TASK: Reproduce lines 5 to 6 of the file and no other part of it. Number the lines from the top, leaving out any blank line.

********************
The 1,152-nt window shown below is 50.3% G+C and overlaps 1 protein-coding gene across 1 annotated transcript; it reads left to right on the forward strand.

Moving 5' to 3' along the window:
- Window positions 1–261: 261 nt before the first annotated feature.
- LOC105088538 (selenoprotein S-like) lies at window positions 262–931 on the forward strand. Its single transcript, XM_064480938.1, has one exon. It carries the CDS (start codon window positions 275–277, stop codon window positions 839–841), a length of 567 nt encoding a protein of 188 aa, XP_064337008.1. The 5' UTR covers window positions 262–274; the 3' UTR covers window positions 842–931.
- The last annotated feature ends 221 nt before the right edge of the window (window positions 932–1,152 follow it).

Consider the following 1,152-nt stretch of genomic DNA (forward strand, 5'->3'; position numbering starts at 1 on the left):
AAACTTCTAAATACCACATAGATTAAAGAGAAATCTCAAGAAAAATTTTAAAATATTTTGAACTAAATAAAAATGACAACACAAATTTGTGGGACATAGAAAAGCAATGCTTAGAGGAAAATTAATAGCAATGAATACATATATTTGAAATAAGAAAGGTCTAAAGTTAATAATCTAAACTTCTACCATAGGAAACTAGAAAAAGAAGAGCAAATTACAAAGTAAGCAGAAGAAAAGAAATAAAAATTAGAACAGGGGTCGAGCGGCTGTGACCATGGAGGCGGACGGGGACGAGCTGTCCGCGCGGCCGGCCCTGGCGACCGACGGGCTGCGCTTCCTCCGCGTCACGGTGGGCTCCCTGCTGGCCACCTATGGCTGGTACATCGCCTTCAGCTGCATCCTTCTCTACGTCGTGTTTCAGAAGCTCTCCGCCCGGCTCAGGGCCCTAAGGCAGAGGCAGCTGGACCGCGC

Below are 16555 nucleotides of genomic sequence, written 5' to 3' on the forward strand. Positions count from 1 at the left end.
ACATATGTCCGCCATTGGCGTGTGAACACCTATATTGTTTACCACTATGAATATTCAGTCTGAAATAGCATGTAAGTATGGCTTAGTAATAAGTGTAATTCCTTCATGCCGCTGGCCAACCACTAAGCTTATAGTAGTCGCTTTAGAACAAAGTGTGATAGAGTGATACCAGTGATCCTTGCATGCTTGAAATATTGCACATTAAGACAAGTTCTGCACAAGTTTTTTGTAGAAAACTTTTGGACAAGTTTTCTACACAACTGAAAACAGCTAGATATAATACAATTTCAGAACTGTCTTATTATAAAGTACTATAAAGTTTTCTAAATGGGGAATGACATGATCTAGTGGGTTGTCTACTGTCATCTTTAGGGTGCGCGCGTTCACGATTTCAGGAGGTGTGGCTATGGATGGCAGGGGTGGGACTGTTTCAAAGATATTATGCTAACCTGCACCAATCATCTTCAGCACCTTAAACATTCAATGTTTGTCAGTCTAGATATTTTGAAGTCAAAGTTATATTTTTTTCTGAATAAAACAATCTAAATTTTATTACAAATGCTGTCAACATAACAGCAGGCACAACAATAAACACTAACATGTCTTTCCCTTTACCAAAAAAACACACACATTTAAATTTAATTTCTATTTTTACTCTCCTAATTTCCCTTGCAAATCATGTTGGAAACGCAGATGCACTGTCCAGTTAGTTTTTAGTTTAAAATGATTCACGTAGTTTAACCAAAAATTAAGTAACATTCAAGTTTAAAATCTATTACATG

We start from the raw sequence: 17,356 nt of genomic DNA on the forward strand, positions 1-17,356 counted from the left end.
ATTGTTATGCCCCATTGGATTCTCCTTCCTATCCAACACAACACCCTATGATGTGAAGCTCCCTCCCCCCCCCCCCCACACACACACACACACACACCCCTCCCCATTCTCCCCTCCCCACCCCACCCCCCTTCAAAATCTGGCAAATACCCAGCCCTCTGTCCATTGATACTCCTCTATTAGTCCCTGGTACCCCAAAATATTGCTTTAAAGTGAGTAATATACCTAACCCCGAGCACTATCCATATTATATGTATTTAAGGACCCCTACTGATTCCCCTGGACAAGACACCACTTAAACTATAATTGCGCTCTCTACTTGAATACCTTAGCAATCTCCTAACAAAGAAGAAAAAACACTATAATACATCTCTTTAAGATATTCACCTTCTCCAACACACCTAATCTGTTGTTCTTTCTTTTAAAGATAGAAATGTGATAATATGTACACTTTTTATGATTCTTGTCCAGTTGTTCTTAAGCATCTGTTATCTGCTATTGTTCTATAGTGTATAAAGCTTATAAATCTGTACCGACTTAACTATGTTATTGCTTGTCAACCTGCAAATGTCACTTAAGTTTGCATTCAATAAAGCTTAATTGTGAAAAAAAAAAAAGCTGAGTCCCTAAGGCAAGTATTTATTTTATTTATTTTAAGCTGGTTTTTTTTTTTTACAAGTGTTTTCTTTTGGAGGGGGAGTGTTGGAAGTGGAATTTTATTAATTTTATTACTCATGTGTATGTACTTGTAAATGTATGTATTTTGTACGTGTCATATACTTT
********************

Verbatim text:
- The last annotated feature ends 221 nt before the right edge of the window (window positions 932–1,152 follow it).

Consider the following 1,152-nt stretch of genomic DNA (forward strand, 5'->3'; position numbering starts at 1 on the left):